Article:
The New York Giants you see before you — a team that has made it to the divisional round of the NFC playoffs — are not the same New York Giants we watched for most of this season. Their enthusiasm and effectiveness bear little, if any, resemblance to that of the team that lost 5-of-6 games from mid-November to mid-December. What's the difference? Well, there are many. And each day this week, leading up to the playoff game Sunday in Green Bay, we'll take a look at a player or players who have helped turn these Giants from a mid-pack pretender to a Final Eight contender.
Today: DE Osi Umenyiora
The sack came right at the end of Sunday's playoff victory, with the game in hand and the Giants' defense focused only on maintaining what from its standpoint was a shutout. But it came nonetheless, as they always seem to when Umenyiora plays. It was a high-energy, hyper-athletic sack that required him to practically jump over the man who was blocking him and grab Falcons quarterback Matt Ryan up high before dragging both passer and blocker to the ground. It was not the type of sack you see other pass rushers make, and it reminded you why Umenyiora is not like other pass rushers.
Yeah, it looked as though the Giants were going to be all right without ol' Osi in the mix. Umenyiora missed four games in December with an ankle injury, but with Justin Tuck on one side and the year Jason Pierre-Paul was having on the other, you figured they could generate the edge rush they needed while Umenyiora hobbled around the training complex. But when you actually watched the Giants play without him, you could tell something was missing.
Aaron Rodgers picked them apart one week, Tony Romo the next, albeit in a Giants win. Rex Grossman didn't put up huge numbers, but he picked up every third-down conversion he needed in Week 15 as the Redskins dropped the Giants to 7-7 and into what looked like major trouble. A defense that lives off its pass rush was hurting for Umenyiora's absence. Dave Tollefson is a good, professional defensive lineman who can make a play and fits well in the Giants' scheme, but what he is not — and what Umenyiora is — is one of the best pass rushers in the world.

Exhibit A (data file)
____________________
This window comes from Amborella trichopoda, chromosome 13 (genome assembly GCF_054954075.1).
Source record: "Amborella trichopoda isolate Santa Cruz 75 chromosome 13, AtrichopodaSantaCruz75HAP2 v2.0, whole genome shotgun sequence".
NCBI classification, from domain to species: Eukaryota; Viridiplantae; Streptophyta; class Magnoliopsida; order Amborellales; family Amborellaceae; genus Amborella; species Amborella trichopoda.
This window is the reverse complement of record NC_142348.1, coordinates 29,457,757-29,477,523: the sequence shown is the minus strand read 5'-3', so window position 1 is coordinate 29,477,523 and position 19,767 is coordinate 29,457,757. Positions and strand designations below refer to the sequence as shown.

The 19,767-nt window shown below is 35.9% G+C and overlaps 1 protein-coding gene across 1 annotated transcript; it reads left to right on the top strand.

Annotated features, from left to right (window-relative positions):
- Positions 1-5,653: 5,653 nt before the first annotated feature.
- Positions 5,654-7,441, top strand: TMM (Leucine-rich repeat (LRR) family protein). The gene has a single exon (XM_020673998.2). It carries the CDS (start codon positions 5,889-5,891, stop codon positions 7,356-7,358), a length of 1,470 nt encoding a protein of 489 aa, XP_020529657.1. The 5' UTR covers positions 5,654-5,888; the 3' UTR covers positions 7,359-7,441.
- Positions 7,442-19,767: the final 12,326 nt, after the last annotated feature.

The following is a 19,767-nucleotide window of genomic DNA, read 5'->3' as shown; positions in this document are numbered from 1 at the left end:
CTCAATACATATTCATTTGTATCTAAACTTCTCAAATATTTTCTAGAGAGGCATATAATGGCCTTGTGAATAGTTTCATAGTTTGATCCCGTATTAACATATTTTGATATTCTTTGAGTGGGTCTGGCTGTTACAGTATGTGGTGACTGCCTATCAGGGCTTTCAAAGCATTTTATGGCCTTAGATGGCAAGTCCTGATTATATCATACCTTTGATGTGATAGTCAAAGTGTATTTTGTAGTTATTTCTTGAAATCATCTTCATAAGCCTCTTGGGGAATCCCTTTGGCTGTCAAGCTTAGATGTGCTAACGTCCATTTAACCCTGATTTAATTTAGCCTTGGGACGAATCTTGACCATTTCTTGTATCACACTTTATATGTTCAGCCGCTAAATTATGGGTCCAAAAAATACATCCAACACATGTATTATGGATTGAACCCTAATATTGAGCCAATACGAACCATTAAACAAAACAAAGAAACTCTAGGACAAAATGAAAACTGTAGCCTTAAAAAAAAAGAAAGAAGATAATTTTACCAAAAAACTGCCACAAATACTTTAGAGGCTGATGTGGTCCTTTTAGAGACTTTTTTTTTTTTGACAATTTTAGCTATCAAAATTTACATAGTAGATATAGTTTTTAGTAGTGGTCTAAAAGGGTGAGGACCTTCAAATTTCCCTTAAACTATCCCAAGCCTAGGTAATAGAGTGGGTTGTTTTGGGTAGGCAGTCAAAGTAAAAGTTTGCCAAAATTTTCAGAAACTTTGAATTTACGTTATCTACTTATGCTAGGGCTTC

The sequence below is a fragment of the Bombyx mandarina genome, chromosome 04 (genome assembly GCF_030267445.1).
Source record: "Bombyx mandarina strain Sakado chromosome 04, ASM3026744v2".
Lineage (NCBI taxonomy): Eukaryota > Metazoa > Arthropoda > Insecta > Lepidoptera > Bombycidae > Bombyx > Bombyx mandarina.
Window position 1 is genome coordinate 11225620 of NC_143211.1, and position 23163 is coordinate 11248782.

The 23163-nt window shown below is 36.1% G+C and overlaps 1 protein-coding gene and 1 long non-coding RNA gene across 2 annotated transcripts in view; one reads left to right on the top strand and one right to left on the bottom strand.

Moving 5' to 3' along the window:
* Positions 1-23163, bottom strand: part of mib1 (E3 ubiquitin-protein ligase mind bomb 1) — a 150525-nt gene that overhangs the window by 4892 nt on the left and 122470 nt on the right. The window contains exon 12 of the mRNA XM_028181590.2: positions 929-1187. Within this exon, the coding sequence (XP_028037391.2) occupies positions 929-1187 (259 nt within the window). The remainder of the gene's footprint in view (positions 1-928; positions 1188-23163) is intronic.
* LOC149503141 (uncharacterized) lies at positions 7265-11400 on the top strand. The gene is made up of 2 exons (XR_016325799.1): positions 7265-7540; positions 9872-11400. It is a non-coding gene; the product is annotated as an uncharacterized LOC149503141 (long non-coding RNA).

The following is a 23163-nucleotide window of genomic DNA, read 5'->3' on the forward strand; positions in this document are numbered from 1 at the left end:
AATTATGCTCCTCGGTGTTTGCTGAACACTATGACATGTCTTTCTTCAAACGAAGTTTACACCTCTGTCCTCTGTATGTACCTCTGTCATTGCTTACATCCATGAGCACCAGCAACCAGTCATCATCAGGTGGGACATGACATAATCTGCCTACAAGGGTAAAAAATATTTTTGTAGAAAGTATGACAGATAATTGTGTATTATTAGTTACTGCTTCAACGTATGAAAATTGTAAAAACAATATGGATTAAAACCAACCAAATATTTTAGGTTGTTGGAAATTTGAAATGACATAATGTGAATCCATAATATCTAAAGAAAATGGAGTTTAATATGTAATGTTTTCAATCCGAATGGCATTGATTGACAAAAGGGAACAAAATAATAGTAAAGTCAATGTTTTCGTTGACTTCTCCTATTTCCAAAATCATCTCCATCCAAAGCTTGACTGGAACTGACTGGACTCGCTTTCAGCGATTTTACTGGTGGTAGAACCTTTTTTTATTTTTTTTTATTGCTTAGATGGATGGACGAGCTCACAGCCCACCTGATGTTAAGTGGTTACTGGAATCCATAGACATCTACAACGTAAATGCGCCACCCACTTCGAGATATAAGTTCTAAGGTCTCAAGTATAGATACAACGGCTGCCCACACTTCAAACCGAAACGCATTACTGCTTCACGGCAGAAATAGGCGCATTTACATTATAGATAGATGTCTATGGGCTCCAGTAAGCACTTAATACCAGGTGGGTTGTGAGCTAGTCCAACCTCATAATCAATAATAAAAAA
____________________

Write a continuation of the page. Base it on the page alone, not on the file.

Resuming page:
So when Umenyiora returned for the regular-season finale against Dallas, the whole thing looked different. The Giants were able to rotate all of their defensive ends, to play Tuck at an interior line position on third downs if they wanted to, to drop Pierre-Paul into coverage to confuse Romo, who by the way was sacked not once but twice by Umenyiora. Sunday brought more of the same, as a fully operational Giants pass rush made Ryan's day miserable and kept the Falcons' offense off the scoreboard.
"I think earlier in the year, when we were trying to find our identity and kind of struggling on defense, a lot of individual stuff was showing up," Tuck said after the game. "Now it's just all about team effort and playing together as a team."
Umenyiora's on the train. The contract dispute from last summer and the knee injury that cost him the first three games of the season have been shoved into a distant corner of his memory. Challenges await in the offseason, and there's no way to know whether the next game he plays will be his last as a Giant. Umenyiora said last week, though, that he doesn't care. He's enjoying this run. He's feeling healthy — or healthy enough, at least, to play playoff games — and most importantly for the Giants, he's making an impact. This is about more than just having all of their players back healthy. Few players make an impact the way Osi Umenyiora does.